On March 19, 112 tomahawk cruise missiles hit surface-to-air missiles in Libya, sparking yet another U.S. conflict on foreign soil. For the past few months, we’ve experienced somewhat of a revolutionary roller coaster. With uprisings in Egypt, Yemen, Bahrain and Jordan, it’s no wonder some are scratching their heads with the simple question: How did we end up in Libya?
In a speech given on March 18, President Barack Obama didn’t shed much light on the subject. Focusing mainly on America’s “responsibility as a global leader,” he assured the people intervention in Libya would be quick. What he failed to address was why we went there in the first place. There is no section in the U.S. Constitution titled “America’s Responsibility as a Global Leader.” There is, however, a section that specifically grants Congress the ability to declare war, a section that even George W. Bush got around to reading.
I personally have trouble wrapping my head around the concept of U.S. military intervention in Libya. I’ve asked time and time again, why are we there when we have so many other pressing issues at hand? None of Obama’s responses seem to add up. How will imposing a no-fly zone stop revolution from spreading to other countries? How will imposing a no-fly zone protect Libyan civilians? And please, can someone tell me how intervention in Libya will keep America safe?
If we were concerned about U.S. security, why didn’t we begin a conflict with Iran? If we wanted to promote freedom, why didn’t we intervene in Egypt, Bahrain or Jordan? If we are in Libya for humanitarian reasons — as Obama claims — why didn’t we go to Sudan? For years we’ve know about genocide in Darfur. Maybe the fact that Libya contributes more than three times the amount of oil to the world market than Yemen, Jordan and Sudan combined has something to do with it. Maybe Obama hopes to divert the nation’s attention from his failure to revive the economy. Whatever the motive, there are more than “humanitarian reasons” behind the event.
Whether the government admits it or not, we have undeniably taken sides in a civil war. Obama wants MuammarGaddafi removed from office, but he doesn’t want it done by American hands. The U.S. is dangerously close to supplying the rebel forces with funding in hopes they will overthrow Gaddafi from the African coliseum we’ve created with our no-fly zone.
Humanitarian aid is a ridiculous reason to use military force, and all too often a weak cover-up for underlying reasons. Apparently no one remembers that Bush named our invasion of Iraq “Operation Iraqi Freedom.”
We also need to be cautious of who we are supporting and ultimately handing the reins to. We have no idea who is leading this rebellion or what their political alignments are. Not to get caught up in speculation or conspiracy theories, but the simple fact is that al-Qaida is a serious political threat in that part of the world. Supporting a group of people we know nothing about could potentially lead to a lengthy regime change that could eventually turn against us. Let’s keep in mind the last regime change, in Iraq, has taken about eight years, so far.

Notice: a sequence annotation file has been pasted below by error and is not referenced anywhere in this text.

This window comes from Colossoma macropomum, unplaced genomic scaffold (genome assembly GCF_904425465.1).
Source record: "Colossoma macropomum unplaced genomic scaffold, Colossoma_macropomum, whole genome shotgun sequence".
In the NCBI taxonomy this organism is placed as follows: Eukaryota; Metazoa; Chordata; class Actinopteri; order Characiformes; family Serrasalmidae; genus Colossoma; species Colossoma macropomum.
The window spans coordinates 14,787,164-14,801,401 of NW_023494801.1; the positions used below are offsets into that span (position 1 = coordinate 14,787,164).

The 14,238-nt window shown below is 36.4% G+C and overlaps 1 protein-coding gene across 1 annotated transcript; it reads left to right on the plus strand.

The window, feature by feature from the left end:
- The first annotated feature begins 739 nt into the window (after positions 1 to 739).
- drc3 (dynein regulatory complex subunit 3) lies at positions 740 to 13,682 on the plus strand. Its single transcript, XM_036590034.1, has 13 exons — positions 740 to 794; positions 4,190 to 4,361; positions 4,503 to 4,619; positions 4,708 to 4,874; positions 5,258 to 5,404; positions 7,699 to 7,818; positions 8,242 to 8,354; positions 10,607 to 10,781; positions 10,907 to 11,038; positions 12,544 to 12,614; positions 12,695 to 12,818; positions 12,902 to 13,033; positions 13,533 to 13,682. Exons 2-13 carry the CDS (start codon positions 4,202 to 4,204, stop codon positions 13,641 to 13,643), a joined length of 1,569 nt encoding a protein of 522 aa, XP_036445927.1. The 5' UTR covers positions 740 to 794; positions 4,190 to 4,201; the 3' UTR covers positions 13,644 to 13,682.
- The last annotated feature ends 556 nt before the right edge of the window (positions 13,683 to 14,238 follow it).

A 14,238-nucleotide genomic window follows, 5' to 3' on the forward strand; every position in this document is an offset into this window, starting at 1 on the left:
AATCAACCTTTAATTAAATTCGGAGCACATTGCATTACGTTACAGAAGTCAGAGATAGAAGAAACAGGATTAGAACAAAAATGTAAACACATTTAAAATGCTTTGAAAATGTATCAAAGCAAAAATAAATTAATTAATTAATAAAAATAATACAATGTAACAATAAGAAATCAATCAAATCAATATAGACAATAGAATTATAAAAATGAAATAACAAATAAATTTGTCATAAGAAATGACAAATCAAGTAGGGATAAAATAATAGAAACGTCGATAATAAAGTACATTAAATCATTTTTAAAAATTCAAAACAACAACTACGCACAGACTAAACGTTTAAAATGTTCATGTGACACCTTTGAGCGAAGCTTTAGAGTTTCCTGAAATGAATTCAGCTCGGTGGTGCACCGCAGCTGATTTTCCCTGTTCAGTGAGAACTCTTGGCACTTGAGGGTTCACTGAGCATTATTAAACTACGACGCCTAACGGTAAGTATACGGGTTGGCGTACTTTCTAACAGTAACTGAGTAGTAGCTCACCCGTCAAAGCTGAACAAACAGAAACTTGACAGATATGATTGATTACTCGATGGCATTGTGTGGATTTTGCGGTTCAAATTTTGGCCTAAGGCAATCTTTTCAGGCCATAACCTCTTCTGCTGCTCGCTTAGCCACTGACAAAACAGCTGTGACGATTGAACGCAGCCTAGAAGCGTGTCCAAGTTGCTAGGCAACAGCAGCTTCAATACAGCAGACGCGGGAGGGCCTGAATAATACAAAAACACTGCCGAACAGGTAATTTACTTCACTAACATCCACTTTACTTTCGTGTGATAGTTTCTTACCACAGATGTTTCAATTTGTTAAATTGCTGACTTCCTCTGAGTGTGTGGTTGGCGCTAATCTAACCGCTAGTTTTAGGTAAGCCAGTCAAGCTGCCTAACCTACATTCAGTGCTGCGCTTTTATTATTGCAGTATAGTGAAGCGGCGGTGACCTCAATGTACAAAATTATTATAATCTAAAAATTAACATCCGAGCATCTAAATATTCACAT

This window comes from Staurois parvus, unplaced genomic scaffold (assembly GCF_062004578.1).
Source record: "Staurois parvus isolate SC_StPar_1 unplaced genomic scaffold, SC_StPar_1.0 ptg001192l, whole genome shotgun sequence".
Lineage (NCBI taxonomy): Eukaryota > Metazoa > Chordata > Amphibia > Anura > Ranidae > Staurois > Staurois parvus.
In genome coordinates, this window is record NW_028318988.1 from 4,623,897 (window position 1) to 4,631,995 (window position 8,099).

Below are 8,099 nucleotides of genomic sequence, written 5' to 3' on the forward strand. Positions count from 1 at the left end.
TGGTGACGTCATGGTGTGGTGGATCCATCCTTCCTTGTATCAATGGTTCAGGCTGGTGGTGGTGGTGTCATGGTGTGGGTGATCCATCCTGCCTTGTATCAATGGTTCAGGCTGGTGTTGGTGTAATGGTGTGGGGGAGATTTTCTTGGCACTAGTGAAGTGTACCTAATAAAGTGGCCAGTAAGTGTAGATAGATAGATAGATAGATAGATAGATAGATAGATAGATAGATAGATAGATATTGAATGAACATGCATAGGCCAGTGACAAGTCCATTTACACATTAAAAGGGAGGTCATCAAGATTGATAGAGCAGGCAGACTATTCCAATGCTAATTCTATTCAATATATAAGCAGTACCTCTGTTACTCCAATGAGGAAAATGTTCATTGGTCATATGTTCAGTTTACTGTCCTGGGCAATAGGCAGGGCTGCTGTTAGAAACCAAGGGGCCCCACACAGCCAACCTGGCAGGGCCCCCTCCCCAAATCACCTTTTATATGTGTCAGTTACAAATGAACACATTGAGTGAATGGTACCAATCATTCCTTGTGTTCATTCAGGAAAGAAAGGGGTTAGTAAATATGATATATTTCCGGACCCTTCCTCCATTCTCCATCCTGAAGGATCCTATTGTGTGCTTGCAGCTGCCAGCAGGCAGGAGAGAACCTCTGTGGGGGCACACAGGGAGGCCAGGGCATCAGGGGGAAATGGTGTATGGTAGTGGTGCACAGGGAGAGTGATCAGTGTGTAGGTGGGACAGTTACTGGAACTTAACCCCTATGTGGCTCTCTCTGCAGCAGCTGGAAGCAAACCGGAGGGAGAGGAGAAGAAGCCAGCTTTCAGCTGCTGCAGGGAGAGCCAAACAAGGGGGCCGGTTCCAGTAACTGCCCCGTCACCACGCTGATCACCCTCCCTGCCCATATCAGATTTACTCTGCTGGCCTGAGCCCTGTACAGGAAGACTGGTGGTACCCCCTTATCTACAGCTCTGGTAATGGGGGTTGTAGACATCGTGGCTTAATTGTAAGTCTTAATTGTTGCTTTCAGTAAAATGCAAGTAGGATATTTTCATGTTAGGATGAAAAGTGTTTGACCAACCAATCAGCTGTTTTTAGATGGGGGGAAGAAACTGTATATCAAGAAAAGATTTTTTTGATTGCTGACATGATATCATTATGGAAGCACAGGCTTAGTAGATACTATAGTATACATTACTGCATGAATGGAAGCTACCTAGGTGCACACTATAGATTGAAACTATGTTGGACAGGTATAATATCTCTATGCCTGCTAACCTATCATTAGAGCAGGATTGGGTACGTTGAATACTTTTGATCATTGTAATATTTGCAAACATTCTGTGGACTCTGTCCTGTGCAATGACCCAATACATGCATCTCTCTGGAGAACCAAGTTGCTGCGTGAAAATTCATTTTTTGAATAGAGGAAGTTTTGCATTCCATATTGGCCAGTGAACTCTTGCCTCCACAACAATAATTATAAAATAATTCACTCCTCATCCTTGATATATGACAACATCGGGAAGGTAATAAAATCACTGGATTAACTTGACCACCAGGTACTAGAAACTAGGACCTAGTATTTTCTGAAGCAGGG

Since the Korean War, presidents of the U.S. have been smearing the lines between military intervention and war. Both democrats and republicans have spilled their shares of blood, but neither has admitted to their mistakes. Even before the dust settled in Iraq, Obama has blurred the line further by attacking Libya without the consent of Congress.
When will the presidential seat be put into check by the Constitution? Time after time we are assured military action will be quick and that it is necessary, but these promises seem to echo almost word for word what was said by their predecessors. The idea that war is needed to bring peace has been ingrained into the minds of our generation. Let’s be honest. Justifying military action has become a mere formality.
With so many pressing issues at hand, Congressman Dennis Kucinich said it best: “The economy is falling apart. Our cities are starved. People are without healthcare. All we’re getting is war.” Recently, Obama seems to be more of a reincarnation of the ever-popular Bush than the charismatic leader we saw on the campaign trail.
We long to hear the refreshing words of Vice President Joe Biden during the elections: “I want it on the record, and I want to make it clear, if (Bush attacks Iran without congressional approval), as chairman of the foreign relations committee and former chair of the judiciary committee, I will move to impeach him.”
No one is going to be impeached, but we must put an end to this vicious cycle of military conquest. The president of the U.S. can no longer act as the judge, jury and executioner in cases of conflict in the Middle East. We have to remember the consequences associated with interventionism. To indirectly fight the expansion of the Soviet Union, we gave al-Qaida the very weapons and training it uses against us today. How do we know Libyan rebels will not follow the same path toward American hatred?
Our nation became a world power because we stayed out of international conflict until absolutely necessary. We, as a nation, need to turn back to our principles. After all, we have a country of our own to run.
—Jacob Clark is a biology and Spanish junior.
—The views expressed in this column do not necessarily reflect the opinion of The Daily Aztec.